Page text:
With or without the acquiescence of the State Governors, it was presumptuous of the FGN to enact legislation that disposes of revenue due to the other federating units. This is a violation of the Constitutional provision that all revenues lodged in the Federation Account (which is the special account created by the Constitution for the lodgment of all revenues accruing to the Federation) must be shared between the Federal Government, the States and the Local governments in accordance with a revenue allocation formula to be determined by the National Assembly; and that all revenue going to the States collectively as a result of the revenue allocation process must subsequently be distributed amongst the States in accordance with a formula to be determined by the National Assembly...

Similarly, it was presumptuous of the State Governors to have given their consent to such legislation by the FGN, either initially or subsequently after expressing their opposition thereto, without the authorization of their Houses of Assembly, the legislative arm of the State governments. This is a contravention of the provisions of the Constitution to the effect that all revenues accruing to a State shall be paid into a Consolidated Revenue Fund for the State, that no money paid into the Consolidated Revenue Fund shall be expended other than in accordance with prescriptions by the Constitution or as authorized by an Appropriations Law or other Law passed by the State House of Assembly, and generally that “no moneys shall be withdrawn from the Consolidated Revenue Fund of the State or any other fund of the State except in the manner prescribed by the House of Assembly”.

In short, it’s far from resolved. And the Governors have a pretty solid case...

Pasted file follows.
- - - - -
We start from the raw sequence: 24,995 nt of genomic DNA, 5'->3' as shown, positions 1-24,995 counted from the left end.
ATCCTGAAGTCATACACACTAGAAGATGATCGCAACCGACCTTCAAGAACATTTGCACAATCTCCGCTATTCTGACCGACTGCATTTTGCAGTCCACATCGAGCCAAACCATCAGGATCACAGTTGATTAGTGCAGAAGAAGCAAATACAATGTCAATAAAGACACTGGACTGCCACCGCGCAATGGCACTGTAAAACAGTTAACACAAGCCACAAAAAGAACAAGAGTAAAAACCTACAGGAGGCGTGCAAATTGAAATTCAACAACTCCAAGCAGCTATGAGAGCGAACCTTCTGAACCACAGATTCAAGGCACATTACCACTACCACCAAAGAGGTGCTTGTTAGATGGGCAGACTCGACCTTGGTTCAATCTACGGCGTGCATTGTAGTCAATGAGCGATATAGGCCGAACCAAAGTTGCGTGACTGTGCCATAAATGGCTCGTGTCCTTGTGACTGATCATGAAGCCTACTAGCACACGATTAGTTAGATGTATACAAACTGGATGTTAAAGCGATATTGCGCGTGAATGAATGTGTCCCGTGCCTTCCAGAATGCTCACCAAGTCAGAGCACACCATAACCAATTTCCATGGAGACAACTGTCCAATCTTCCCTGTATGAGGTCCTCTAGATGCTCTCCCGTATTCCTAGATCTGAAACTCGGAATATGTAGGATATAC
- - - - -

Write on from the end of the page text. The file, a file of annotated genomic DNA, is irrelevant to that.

Comment
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Thanks for the comment. 1) I'd like to see your MA thesis! 2) I wonder how the public opinion will play out here, as I understand the public is staunchly on the side of the federal government. Will that drive the Governors to accept the NSIA...even if it is (as it looks to be) unconstitutional? Cheers, Ashby

Apr 26 2012 at 1:07 AM EST

Ashby Monk
 

Hello Ashby,

Thanks for your piece and your link to Mr. Ezeani's analysis of the NSIA. In my MA thesis on the Nigeria Sovereign Investment Authority, I too have come to a similar conclusion: the NSIA is constitutionally suspect, and that the federal government and state governors should allow the Nigerian Supreme Court to once and for all determine the constitutionality of the NSIA or it might become like the ECA. The FG government makes some interesting legal arguments to justify the congruence of NSIA with Nigeria's fiscal federalism. These claims (at least for the Stabilization Fund or Future Generations Fund) may hold up in court if the Supreme Court finally decides to hear the case.

Apr 21 2012 at 8:57 PM EST

Cynthia Ugwuibe
 

Good comment, John. I'm looking forward to hearing your take on how things are progressing. Cheers, Ashby

Mar 29 2012 at 6:09 AM EST

Ashby
 

Thanks Ashby for your plug of my piece in the Fletcher SWF Bulletin on the Nigerian sub-funds (I've quickly embraced your reference to the three funds as sub-funds). I am humbled by your kind comments. I'm currently in Nigeria and am working on a follow-up piece that warns the Nigerian government against papering over the cracks through its negotiations with the governors. The constitutionally defects will remain a huge risk even if the Governors back off the fight. I'll forward to you my further thoughts on this when I'm done articulating them. By the way, I forgive your misspelling of my two names as 'Joen Ezean'. I am John Ezeani. Best regards

Mar 28 2012 at 2:22 PM EST

John St. Claret Ezeani